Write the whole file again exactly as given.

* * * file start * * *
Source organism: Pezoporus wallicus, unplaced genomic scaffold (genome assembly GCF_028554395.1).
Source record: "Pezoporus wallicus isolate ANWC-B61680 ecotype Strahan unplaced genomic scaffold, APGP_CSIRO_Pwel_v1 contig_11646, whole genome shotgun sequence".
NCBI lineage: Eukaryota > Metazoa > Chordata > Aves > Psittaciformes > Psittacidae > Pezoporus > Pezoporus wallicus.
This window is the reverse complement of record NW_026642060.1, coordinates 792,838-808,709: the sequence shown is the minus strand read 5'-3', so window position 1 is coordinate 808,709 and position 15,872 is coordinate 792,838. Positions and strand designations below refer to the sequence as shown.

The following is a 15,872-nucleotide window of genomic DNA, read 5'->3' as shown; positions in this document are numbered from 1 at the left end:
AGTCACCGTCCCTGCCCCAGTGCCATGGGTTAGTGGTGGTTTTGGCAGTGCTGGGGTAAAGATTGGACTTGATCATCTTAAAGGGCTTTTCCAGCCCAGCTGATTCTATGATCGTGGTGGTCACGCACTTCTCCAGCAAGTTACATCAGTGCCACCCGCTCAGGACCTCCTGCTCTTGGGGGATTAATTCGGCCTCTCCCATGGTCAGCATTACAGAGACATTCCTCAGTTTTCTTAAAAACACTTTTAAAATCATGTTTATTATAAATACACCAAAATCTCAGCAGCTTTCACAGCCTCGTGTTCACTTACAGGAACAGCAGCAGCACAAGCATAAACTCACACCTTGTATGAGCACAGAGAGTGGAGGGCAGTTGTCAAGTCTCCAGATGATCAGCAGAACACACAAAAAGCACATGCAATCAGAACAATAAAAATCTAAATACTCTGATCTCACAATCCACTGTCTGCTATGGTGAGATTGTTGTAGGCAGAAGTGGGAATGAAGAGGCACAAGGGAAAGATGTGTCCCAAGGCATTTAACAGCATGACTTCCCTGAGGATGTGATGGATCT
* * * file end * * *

Source organism: Pezoporus wallicus, unplaced genomic scaffold (genome assembly GCF_028554395.1).
Source record: "Pezoporus wallicus isolate ANWC-B61680 ecotype Strahan unplaced genomic scaffold, APGP_CSIRO_Pwel_v1 contig_11646, whole genome shotgun sequence".
NCBI lineage: Eukaryota > Metazoa > Chordata > Aves > Psittaciformes > Psittacidae > Pezoporus > Pezoporus wallicus.
This window is the reverse complement of record NW_026642060.1, coordinates 792,838-808,709: the sequence shown is the minus strand read 5'-3', so window position 1 is coordinate 808,709 and position 15,872 is coordinate 792,838. Positions and strand designations below refer to the sequence as shown.

The following is a 15,872-nucleotide window of genomic DNA, read 5'->3' as shown; positions in this document are numbered from 1 at the left end:
AGTCACCGTCCCTGCCCCAGTGCCATGGGTTAGTGGTGGTTTTGGCAGTGCTGGGGTAAAGATTGGACTTGATCATCTTAAAGGGCTTTTCCAGCCCAGCTGATTCTATGATCGTGGTGGTCACGCACTTCTCCAGCAAGTTACATCAGTGCCACCCGCTCAGGACCTCCTGCTCTTGGGGGATTAATTCGGCCTCTCCCATGGTCAGCATTACAGAGACATTCCTCAGTTTTCTTAAAAACACTTTTAAAATCATGTTTATTATAAATACACCAAAATCTCAGCAGCTTTCACAGCCTCGTGTTCACTTACAGGAACAGCAGCAGCACAAGCATAAACTCACACCTTGTATGAGCACAGAGAGTGGAGGGCAGTTGTCAAGTCTCCAGATGATCAGCAGAACACACAAAAAGCACATGCAATCAGAACAATAAAAATCTAAATACTCTGATCTCACAATCCACTGTCTGCTATGGTGAGATTGTTGTAGGCAGAAGTGGGAATGAAGAGGCACAAGGGAAAGATGTGTCCCAAGGCATTTAACAGCATGACTTCCCTGAGGATGTGATGGATCT